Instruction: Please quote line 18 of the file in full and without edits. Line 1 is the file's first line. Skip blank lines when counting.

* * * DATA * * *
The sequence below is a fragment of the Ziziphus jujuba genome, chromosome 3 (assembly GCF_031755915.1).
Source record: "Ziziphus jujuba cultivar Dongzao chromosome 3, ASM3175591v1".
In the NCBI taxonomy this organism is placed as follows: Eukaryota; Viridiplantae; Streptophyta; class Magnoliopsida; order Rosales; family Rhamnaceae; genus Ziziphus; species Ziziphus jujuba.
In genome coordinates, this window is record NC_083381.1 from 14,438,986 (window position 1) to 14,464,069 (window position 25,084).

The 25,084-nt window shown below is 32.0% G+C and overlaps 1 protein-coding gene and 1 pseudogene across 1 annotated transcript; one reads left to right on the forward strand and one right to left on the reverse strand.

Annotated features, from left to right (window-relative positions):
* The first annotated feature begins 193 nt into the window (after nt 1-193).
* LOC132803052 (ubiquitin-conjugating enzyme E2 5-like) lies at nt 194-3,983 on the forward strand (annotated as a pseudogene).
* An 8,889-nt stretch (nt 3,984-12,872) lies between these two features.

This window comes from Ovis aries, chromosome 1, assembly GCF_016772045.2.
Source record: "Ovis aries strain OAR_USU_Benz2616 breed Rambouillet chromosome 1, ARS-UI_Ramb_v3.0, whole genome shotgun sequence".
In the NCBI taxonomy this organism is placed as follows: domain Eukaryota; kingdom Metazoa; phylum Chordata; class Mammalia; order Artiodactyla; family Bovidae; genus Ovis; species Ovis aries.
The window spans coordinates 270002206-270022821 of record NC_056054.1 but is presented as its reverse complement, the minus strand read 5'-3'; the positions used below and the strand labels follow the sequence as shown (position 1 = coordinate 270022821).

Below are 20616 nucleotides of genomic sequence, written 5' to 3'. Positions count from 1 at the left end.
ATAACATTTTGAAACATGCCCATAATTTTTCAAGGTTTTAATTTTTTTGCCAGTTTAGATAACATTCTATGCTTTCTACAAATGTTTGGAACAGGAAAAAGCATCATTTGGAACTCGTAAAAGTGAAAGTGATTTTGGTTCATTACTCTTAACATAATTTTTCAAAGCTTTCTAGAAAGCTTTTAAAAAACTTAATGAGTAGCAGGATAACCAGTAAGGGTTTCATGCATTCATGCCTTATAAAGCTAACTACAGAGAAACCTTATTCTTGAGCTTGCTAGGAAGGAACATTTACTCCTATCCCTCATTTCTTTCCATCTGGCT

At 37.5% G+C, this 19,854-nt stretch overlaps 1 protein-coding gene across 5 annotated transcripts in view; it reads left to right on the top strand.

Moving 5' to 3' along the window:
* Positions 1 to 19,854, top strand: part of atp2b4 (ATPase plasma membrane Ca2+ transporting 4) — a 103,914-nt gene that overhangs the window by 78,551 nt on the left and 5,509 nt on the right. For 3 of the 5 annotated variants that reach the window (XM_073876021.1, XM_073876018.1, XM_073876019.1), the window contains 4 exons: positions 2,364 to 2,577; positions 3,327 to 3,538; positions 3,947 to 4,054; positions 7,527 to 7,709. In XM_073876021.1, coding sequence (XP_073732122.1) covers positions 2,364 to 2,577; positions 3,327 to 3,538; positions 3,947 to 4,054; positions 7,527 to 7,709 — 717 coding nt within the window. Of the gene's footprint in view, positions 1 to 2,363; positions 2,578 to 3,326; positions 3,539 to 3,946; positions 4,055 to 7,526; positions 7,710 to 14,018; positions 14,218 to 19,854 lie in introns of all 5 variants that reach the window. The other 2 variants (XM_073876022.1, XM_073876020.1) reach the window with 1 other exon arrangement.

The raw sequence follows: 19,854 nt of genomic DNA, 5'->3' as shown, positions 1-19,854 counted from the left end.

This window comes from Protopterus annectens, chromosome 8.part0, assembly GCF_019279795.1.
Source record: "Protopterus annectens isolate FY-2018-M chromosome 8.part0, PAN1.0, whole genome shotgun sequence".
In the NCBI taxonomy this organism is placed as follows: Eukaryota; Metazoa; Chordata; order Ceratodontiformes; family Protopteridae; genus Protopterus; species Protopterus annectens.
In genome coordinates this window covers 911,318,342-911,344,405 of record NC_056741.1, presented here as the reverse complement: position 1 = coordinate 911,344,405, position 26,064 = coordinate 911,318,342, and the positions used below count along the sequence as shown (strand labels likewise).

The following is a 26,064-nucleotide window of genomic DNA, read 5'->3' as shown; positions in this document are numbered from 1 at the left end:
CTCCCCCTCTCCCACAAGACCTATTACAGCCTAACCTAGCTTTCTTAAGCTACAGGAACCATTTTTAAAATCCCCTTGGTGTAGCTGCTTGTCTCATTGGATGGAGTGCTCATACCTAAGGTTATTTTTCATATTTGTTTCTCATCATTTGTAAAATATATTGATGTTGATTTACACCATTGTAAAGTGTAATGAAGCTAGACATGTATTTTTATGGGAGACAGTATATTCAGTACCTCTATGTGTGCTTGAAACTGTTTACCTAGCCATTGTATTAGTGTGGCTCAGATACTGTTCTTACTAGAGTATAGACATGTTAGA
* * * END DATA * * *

* Positions 1 to 19,854, top strand: part of atp2b4 (ATPase plasma membrane Ca2+ transporting 4) — a 103,914-nt gene that overhangs the window by 78,551 nt on the left and 5,509 nt on the right. For 3 of the 5 annotated variants that reach the window (XM_073876021.1, XM_073876018.1, XM_073876019.1), the window contains 4 exons: positions 2,364 to 2,577; positions 3,327 to 3,538; positions 3,947 to 4,054; positions 7,527 to 7,709. In XM_073876021.1, coding sequence (XP_073732122.1) covers positions 2,364 to 2,577; positions 3,327 to 3,538; positions 3,947 to 4,054; positions 7,527 to 7,709 — 717 coding nt within the window. Of the gene's footprint in view, positions 1 to 2,363; positions 2,578 to 3,326; positions 3,539 to 3,946; positions 4,055 to 7,526; positions 7,710 to 14,018; positions 14,218 to 19,854 lie in introns of all 5 variants that reach the window. The other 2 variants (XM_073876022.1, XM_073876020.1) reach the window with 1 other exon arrangement.